Skip to 0 minutes and 11 seconds Do you think in the UK there are more common types of fraud than in other countries? I think undoubtedly the reports that are going to action fraud and then analysed by the National Fraud Intelligence Bureau, certainly you see the top 10, so there is definitely, from individual victims, reporting particular styles of fraud which are more frequently seen so, the big enabler being online. So, the internet enables a lot of these frauds. I think historically when you look back and see what restricted the activities of the fraudster, it was always an ability to communicate to their victims.
Skip to 0 minutes and 46 seconds So, if you go back many years, they were limited by having to put articles into newspapers, they were limited by the lack of technology and now because most people are enabled through digital devices, the fraudsters also use those. So it is really no surprise that majority of frauds are enabled through the internet and so you will see things likely online shopping, buying things on auction sites, anywhere we are connecting to the internet is a particularly high risk area for individual victims and I see the incidence of reporting a lot higher, where individuals are buying goods and services online, whether that be holidays, tickets for concerts and the like.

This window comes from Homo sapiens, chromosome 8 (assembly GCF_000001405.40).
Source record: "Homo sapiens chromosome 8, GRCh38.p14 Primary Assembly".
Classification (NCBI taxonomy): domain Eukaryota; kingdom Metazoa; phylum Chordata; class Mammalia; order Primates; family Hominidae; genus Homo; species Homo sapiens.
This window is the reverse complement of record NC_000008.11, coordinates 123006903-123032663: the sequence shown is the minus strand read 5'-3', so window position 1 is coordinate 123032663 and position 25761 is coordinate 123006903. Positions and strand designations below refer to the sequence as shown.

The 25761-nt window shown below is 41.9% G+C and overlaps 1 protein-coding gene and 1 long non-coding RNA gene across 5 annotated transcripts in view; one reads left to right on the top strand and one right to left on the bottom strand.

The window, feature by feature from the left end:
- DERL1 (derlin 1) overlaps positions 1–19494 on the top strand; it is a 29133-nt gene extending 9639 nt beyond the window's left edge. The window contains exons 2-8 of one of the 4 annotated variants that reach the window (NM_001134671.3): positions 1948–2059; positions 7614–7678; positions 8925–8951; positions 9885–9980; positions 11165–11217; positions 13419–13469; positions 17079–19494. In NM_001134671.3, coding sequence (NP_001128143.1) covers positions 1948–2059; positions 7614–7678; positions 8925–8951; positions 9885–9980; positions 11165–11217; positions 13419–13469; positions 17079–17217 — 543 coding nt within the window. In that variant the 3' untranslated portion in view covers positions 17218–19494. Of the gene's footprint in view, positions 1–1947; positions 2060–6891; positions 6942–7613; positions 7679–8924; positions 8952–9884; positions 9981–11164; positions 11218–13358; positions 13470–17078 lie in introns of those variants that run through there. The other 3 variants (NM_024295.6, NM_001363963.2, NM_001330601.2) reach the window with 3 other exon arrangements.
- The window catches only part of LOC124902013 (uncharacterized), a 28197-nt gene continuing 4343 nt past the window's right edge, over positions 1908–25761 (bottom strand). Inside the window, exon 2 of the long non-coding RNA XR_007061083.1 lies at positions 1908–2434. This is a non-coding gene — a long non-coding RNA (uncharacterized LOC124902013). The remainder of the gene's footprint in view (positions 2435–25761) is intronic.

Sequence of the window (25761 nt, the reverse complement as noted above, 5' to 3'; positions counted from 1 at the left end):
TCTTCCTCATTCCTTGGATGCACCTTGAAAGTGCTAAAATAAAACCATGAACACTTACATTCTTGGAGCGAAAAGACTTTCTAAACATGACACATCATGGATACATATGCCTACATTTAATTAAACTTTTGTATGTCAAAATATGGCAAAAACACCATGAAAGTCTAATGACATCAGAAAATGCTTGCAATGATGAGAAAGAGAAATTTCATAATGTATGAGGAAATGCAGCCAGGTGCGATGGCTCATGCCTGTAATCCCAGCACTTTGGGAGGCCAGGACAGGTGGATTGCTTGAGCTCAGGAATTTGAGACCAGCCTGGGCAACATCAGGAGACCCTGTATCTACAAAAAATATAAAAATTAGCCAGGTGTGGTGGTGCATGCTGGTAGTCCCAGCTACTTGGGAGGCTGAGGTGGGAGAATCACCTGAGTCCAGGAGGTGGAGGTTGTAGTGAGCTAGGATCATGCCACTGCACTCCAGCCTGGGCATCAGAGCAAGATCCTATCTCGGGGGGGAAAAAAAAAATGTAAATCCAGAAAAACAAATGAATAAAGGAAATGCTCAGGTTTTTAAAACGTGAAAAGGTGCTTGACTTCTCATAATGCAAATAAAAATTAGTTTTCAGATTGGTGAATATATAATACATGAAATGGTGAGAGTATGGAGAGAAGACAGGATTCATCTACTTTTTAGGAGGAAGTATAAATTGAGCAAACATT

Skip to 1 minute and 31 seconds So, as an attack route for the fraud criminal, the internet is a particularly useful way of gathering potential victims. Going back to that same approach, you even look at quite recently there has been a big peak in victims being approached or contacted in regards to a text from the HMRC, so they will receive again, so they are looking to get, and it is called and an advance fee fraud, so they are looking to get something from one because of a fee or some kind of payment. So, they will go back to traditional methods of sending a letter.
Skip to 2 minutes and 7 seconds So, there is nothing complicated around the approach and the disguise of it looks like it is a letter from the tax office to say you owe tax. So that approach again is quite simple, but it can be very effective, because then they will contact them by post, by telephone and the pressure will be put on them, so looking back to the method in, whatever the end result is, they are looking to try and get money from that individual by lying by who they are, so they are changing the face of who they are but from a trusted source.
Expert Interview: Introducing fraud types
In the previous step, you saw some of the most frequent types of fraud reported in the UK
In this video, Mike Betts and Tina O’Donnell from the City of London Police interviewed by Rasha Kassem from Coventry University, discuss further the common fraud types further and the trends driving them.
How surprised were you by what they had to say?
In the steps that follow, we will look at these fraud crimes in more detail.
© Coventry University. CC BY-NC 4.0